Michael Stafford

Michael Stafford was born in Belfast. He studied at Sallynoggin College of Further Education, Dun Loaghaire College of Art and Design and at Sligo IT. He facilitates art workshops as well as maintaining his painting practice. He has exhibited widely and his work is held in a number of collections.

Michael Stafford is a Visual Artist living and working in Dundalk. He has always been interested in art “It’s something I have always done; my first memory is copying cartoon characters, then I got into graffiti art, outsider art then into fine art”.
He balances his own practice with tutoring and working with community groups.

Can you tell us a little about the work you do in a community context?

I got into community facilitating while in Third year at college facilitating summer projects in Jobstown and Tallaght. I started to teach evening classes for the VEC, and also worked painting murals in schools with kids. As well as that, I worked for The Centre for Border Studies at Dundalk Institute of Technology and gave workshops in Mosney as well as working with a women’s group in Muirhevnamor.
I gave other workshops which involved teaching, drawing and painting skills: workshops I facilitated for The Simon Community, The House in Cox’s Demense and the community houses in Muirhevnamor. The funding came from different sources; some were funded by Dundalk Town Council Arts Office and some by the VEC.
I have also taught the skill of binding artist books (and how to fill it with content), and self-portrait workshops.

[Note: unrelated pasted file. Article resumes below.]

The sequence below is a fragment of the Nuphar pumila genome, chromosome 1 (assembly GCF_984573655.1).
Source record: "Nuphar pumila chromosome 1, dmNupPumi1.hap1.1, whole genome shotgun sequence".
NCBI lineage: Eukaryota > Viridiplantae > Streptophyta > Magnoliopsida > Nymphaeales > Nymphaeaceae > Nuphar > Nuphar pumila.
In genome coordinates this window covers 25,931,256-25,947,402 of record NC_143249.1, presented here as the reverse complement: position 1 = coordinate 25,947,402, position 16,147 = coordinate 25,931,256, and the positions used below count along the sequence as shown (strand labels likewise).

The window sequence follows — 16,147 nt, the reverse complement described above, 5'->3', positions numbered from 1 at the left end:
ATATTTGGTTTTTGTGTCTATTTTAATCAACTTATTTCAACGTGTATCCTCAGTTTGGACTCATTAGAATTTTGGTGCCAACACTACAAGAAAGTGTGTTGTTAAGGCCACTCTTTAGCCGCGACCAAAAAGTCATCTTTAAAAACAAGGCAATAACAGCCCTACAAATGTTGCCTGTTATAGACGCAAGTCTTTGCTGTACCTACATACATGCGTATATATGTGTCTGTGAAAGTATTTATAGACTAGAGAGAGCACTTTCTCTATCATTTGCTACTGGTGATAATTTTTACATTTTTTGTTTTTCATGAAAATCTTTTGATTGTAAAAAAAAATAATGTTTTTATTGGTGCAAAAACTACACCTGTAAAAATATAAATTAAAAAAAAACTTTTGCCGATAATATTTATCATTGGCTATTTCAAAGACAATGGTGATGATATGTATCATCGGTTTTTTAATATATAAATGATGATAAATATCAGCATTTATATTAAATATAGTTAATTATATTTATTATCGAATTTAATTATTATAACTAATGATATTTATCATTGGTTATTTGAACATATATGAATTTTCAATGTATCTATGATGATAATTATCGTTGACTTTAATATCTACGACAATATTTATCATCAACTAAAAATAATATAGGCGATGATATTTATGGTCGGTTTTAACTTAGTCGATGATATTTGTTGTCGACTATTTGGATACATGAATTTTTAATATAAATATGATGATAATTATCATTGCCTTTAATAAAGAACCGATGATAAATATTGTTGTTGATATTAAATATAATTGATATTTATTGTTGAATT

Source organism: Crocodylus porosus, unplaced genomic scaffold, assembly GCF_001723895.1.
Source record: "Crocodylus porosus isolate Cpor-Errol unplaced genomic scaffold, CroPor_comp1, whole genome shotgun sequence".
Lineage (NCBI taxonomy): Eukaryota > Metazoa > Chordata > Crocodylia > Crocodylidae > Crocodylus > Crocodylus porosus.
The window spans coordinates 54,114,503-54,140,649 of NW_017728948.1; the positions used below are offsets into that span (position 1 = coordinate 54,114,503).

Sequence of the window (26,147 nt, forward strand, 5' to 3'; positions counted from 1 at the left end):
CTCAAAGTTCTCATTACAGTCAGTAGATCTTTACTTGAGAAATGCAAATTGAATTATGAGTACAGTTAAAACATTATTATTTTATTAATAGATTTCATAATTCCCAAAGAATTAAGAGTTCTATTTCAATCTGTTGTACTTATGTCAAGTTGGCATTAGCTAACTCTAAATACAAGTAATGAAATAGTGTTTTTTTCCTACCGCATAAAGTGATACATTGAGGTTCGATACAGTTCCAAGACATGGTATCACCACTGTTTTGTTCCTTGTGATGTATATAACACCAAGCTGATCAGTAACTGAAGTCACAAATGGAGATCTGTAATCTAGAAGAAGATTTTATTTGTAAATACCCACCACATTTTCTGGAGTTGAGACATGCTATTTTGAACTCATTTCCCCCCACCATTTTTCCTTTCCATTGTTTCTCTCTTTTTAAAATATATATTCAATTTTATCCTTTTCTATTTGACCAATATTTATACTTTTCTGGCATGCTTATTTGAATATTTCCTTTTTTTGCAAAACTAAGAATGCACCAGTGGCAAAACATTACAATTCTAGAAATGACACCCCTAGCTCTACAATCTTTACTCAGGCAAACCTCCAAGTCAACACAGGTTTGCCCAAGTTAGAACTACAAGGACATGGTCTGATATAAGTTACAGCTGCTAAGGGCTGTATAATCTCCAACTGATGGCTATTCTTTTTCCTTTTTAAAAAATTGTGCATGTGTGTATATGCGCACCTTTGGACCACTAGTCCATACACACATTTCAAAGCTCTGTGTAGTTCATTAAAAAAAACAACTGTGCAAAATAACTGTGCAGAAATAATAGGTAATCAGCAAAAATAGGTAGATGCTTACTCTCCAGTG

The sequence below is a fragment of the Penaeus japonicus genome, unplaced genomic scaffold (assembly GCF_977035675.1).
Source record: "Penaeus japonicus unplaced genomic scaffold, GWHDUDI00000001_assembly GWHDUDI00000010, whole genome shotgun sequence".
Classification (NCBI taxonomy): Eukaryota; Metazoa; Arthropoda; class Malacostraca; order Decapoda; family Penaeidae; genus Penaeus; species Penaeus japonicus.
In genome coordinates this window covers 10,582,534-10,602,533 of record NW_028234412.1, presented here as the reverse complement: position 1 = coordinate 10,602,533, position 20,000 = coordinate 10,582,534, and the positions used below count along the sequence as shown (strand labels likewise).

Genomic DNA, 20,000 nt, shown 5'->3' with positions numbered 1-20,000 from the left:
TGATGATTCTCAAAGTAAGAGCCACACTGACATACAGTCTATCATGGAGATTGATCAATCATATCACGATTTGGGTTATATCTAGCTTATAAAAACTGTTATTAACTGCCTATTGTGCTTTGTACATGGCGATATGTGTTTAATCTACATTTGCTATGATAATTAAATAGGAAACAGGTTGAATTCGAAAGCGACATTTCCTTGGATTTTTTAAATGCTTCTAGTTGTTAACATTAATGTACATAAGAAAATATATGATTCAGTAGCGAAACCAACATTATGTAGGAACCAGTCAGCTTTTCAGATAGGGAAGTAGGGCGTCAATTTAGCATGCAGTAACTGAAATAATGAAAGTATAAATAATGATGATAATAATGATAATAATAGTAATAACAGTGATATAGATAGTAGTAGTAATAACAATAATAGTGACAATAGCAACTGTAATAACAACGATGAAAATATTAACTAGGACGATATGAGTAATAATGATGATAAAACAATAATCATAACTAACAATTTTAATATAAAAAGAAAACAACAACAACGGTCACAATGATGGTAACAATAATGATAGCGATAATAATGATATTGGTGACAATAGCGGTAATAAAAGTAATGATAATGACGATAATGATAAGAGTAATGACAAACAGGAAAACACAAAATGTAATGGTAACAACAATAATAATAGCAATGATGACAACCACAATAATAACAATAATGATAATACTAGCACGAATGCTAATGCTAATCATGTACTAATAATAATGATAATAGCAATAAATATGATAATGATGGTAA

At my first exhibition in the Basement Gallery we had three openings, the first week was my work, the second week, the work of the residents of the Simon Community showed their pieces and then a week later, work from the kids from The House in Cox’s, both of which I facilitated. All three bodies of work then ran together, so it was a really interesting exhibition. I have also done video and sculpture installations for an experimental theatre group The Spiral Staircase.

Can you tell us about the work you have in our collection?

The abstract architecture behind the image was developed by folding paper then scanning it into Photoshop. The image is taking from a children’s book that I grew up with which was also manipulated by Photoshop. Besides some biographical context, in a post-modern way and mindful of painterly concerns, I wanted to put several different time and visual activities together. Illustration with abstract, old with new, modernism and to a greater extent post-modernism interferes with our perception of time and religion.
I still like the work and I would hang it in my home, but I don’t like having too much of own work hanging around because I end up over analysing it and want to change it. I like to put older work away from my view.

Tell us a little about your current practice?
My current work still involves an eclectic mixture of styles but much more free and instant. I move from tight control to loose painterly concerns and back again. Improvisation, memories, design and happy accidents and seasoned with a decent amount of failure.